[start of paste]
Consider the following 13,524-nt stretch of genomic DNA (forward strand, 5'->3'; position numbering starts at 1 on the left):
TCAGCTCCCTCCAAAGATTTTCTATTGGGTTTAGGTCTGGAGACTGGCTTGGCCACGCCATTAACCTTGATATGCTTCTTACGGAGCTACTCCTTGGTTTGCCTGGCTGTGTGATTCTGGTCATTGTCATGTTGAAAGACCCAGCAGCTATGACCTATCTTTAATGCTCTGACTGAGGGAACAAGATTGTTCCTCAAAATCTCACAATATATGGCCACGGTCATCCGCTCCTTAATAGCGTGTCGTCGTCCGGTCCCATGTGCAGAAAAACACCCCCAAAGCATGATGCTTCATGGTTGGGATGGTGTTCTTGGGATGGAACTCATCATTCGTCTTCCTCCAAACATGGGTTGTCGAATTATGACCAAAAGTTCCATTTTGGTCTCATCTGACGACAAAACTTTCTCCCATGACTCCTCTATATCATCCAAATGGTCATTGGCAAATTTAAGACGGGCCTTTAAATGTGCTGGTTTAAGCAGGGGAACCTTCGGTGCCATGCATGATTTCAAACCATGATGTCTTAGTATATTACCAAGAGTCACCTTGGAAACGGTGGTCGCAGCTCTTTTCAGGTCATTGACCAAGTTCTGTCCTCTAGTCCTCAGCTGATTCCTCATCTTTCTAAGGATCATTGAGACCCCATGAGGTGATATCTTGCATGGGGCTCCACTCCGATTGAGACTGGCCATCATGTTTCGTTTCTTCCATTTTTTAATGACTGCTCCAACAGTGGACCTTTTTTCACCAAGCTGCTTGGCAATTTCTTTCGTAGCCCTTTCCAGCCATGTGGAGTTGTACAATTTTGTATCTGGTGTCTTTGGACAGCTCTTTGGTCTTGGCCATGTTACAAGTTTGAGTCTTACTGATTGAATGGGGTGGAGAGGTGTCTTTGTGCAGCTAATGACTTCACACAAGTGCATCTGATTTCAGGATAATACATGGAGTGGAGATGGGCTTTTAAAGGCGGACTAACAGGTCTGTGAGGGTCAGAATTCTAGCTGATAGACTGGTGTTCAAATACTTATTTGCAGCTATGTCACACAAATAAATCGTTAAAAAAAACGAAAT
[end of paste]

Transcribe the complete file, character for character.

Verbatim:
Consider the following 13,524-nt stretch of genomic DNA (forward strand, 5'->3'; position numbering starts at 1 on the left):
TCAGCTCCCTCCAAAGATTTTCTATTGGGTTTAGGTCTGGAGACTGGCTTGGCCACGCCATTAACCTTGATATGCTTCTTACGGAGCTACTCCTTGGTTTGCCTGGCTGTGTGATTCTGGTCATTGTCATGTTGAAAGACCCAGCAGCTATGACCTATCTTTAATGCTCTGACTGAGGGAACAAGATTGTTCCTCAAAATCTCACAATATATGGCCACGGTCATCCGCTCCTTAATAGCGTGTCGTCGTCCGGTCCCATGTGCAGAAAAACACCCCCAAAGCATGATGCTTCATGGTTGGGATGGTGTTCTTGGGATGGAACTCATCATTCGTCTTCCTCCAAACATGGGTTGTCGAATTATGACCAAAAGTTCCATTTTGGTCTCATCTGACGACAAAACTTTCTCCCATGACTCCTCTATATCATCCAAATGGTCATTGGCAAATTTAAGACGGGCCTTTAAATGTGCTGGTTTAAGCAGGGGAACCTTCGGTGCCATGCATGATTTCAAACCATGATGTCTTAGTATATTACCAAGAGTCACCTTGGAAACGGTGGTCGCAGCTCTTTTCAGGTCATTGACCAAGTTCTGTCCTCTAGTCCTCAGCTGATTCCTCATCTTTCTAAGGATCATTGAGACCCCATGAGGTGATATCTTGCATGGGGCTCCACTCCGATTGAGACTGGCCATCATGTTTCGTTTCTTCCATTTTTTAATGACTGCTCCAACAGTGGACCTTTTTTCACCAAGCTGCTTGGCAATTTCTTTCGTAGCCCTTTCCAGCCATGTGGAGTTGTACAATTTTGTATCTGGTGTCTTTGGACAGCTCTTTGGTCTTGGCCATGTTACAAGTTTGAGTCTTACTGATTGAATGGGGTGGAGAGGTGTCTTTGTGCAGCTAATGACTTCACACAAGTGCATCTGATTTCAGGATAATACATGGAGTGGAGATGGGCTTTTAAAGGCGGACTAACAGGTCTGTGAGGGTCAGAATTCTAGCTGATAGACTGGTGTTCAAATACTTATTTGCAGCTATGTCACACAAATAAATCGTTAAAAAAAACGAAAT